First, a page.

This week saw the US House of Representatives Appropriations Committee put the James Webb Space Telescope on the chopping block. The Republican lead committee criticized the project for being over budget and “plagued” by poor management. An independent review had earlier suggested it was underfunded for a number of years. Who’s right?
There are no easy answers. So it’s probably worthwhile to examine some of the details about the capability of JWST versus the Hubble Space Telescope first. The key point I want to make is that JWST isn’t simply a big and better version of Hubble – it’s way more sophisticated and capable.
Starting with the most simple statistic first, JWST has a 6.5m diameter mirror, while Hubble is a mere 2.4m. But more criticially, JWST’s mirror is made of hexagonal segments that will be unfolded once it is launched (which is slightly scary when you think about it, but the engineers are adamant it will all work). Then there’s the length of the two telescopes, 13.2m compared to 22m: to put this in perspective the shield that protects JWST from the Sun’s glare is essentially the same length as a Bombardier Q400 aircraft!
But the key facts about JWST are really the science it can do. Not only will it be able to image 15 times the area that Hubble can, it is also optimized to see at mid to near infra-red wavelengths, beyond the limit of human seeing. This will allow it to see the very first galaxies to form in our Universe – something that Hubble can never do. It will help us unravel some of the mysteries of how stars and planets form, and even uncover pieces of the puzzle of how the elements and compounds necessary for life are distributed.
So if the JWST is so much better than Hubble, how come it’s on the chopping block? The need to repair Hubble’s flawed mirror lead to some of the most dangerous space-walks ever undertaken by astronauts. The total cost of the Hubble mission is now somewhere around $15B, and in that light, JWST looks peachy cheap at $6.5B.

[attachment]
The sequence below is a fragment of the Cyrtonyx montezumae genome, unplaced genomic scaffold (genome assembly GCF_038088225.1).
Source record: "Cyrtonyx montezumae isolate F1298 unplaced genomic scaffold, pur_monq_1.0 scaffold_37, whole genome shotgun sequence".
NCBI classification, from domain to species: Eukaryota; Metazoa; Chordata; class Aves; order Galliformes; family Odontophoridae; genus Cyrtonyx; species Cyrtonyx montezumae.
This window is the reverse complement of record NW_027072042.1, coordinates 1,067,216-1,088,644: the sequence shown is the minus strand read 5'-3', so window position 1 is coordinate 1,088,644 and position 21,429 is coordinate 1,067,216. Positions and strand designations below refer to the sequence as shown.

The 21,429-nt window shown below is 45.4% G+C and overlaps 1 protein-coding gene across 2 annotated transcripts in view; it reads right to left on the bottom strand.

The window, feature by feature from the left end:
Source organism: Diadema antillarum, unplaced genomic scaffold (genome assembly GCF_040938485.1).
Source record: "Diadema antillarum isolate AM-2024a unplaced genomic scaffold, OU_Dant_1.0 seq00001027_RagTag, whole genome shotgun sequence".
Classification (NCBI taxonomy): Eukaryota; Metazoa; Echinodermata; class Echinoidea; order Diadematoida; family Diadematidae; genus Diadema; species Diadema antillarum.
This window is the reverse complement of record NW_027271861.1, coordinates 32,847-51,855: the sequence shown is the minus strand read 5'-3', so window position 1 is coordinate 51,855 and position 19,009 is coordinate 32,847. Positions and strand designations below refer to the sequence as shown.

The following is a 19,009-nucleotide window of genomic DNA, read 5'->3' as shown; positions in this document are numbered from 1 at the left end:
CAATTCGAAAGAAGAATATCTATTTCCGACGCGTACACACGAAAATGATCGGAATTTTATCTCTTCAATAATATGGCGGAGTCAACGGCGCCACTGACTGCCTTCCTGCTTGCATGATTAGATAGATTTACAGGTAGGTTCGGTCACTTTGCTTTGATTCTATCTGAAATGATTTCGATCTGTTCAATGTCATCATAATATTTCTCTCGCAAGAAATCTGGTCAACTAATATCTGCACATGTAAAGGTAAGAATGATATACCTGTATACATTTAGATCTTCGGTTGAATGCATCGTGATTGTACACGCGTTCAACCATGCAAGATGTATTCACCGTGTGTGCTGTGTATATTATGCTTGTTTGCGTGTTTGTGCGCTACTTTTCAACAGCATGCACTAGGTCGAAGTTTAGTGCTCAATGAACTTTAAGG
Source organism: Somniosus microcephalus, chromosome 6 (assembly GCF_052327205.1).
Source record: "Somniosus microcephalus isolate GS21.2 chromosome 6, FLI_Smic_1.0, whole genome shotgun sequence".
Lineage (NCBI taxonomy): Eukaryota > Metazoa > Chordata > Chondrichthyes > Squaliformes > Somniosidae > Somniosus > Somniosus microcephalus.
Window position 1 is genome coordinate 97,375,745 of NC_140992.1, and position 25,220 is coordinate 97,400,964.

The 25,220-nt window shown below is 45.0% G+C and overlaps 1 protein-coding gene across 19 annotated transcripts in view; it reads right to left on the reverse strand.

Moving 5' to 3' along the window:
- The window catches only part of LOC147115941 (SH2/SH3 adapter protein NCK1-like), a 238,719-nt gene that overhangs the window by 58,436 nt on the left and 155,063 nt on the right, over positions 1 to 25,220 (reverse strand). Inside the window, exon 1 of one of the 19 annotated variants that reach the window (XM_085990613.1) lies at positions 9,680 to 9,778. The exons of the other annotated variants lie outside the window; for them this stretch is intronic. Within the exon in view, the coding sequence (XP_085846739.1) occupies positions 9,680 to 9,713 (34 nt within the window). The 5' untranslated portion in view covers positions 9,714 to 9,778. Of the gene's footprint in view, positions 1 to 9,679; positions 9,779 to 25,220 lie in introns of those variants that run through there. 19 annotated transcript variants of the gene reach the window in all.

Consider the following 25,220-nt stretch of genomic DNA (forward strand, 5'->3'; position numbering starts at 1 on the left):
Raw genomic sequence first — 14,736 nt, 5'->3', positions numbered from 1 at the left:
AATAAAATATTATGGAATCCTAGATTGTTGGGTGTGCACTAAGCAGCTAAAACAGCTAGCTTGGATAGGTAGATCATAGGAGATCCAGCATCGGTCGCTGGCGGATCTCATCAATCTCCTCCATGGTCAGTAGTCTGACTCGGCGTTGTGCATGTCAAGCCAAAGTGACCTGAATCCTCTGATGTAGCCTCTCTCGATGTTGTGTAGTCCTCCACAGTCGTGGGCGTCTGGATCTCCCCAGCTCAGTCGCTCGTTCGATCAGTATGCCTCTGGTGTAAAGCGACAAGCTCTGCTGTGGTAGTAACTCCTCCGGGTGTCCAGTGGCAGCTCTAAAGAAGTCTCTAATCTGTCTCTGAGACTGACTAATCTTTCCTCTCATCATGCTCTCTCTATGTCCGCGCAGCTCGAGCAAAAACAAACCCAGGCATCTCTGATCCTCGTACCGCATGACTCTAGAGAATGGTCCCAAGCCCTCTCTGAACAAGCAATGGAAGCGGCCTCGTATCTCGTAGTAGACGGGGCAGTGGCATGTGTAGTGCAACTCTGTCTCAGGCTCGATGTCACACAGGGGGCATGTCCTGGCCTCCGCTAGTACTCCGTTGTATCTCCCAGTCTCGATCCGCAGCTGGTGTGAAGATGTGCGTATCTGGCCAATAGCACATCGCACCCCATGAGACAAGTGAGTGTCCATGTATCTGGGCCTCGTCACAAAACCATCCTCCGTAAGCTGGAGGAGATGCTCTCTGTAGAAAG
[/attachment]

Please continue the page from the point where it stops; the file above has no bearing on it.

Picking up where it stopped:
In short, if you want to get some real concessions from the opposition then you put something big and juicy on the table. Knowing full well that the Senate Appropriations Commerce-Justice-Science sub-committee Chair (Barbara Mikulski) is a strong supporter of JWST since she comes from Maryland, home of the JWST Goddard Space Flight Center, the Republicans are loading their throwing arm with what is essentially the most expensive civillian scientific project in the US.
It would be nice to think this was just political brinkmanship (the JWST budget is but 1/2000th of the budget deficit!). But even before we consider the loss of the scientific discovery that would result, estimates suggest 2,000 high tech jobs are potentially on the line.
On top of these concerns, many astronomers recall the cancellation of the Superconduting Super Collider (SSC). At almost 90 km long it would have exceeded the capability of the LHC at CERN. The US could have maintained leadership in subatomic physics but the government chose not to. The reasons for cancellation were very similar to those we’re hearing about the JWST today: “cost overruns”, “poor management”, “need to cut spending”. If he US was prepared to give up leadership in the past, a repeat of history would be perversely unpoetic.
JWST is overbudget. Faced with what an external review essentially felt was underfunding, the managers of the project postponed non-critical work until it became critical. Budget safety margins weren’t as big as they should be. But the key fact is there are no significant technical barriers to launch. Despite all the perceived problems the mission has progressed. And let’s face it, how many space missions actually wind up flying on time? Anyone remember how many years late the original Space Shuttle was?
The next few days of negotiations between the various warring fraction of the US government will be interesting. It would be fun to be fly on the wall and listen to whether even a smidgeon of the science at stake is mentioned. Seems unlikely. So I’d like all the people involved just to take a look at the following movie about what actually motivates humans to do what they do. It isn’t chasing the mighty dollar, regardless of what economists might think.
Space is a plateau that science and technology has allowed us to reach. If we turn our backs on science and technology, and reaching out to discover the unknown, progress will become a luxury of the past.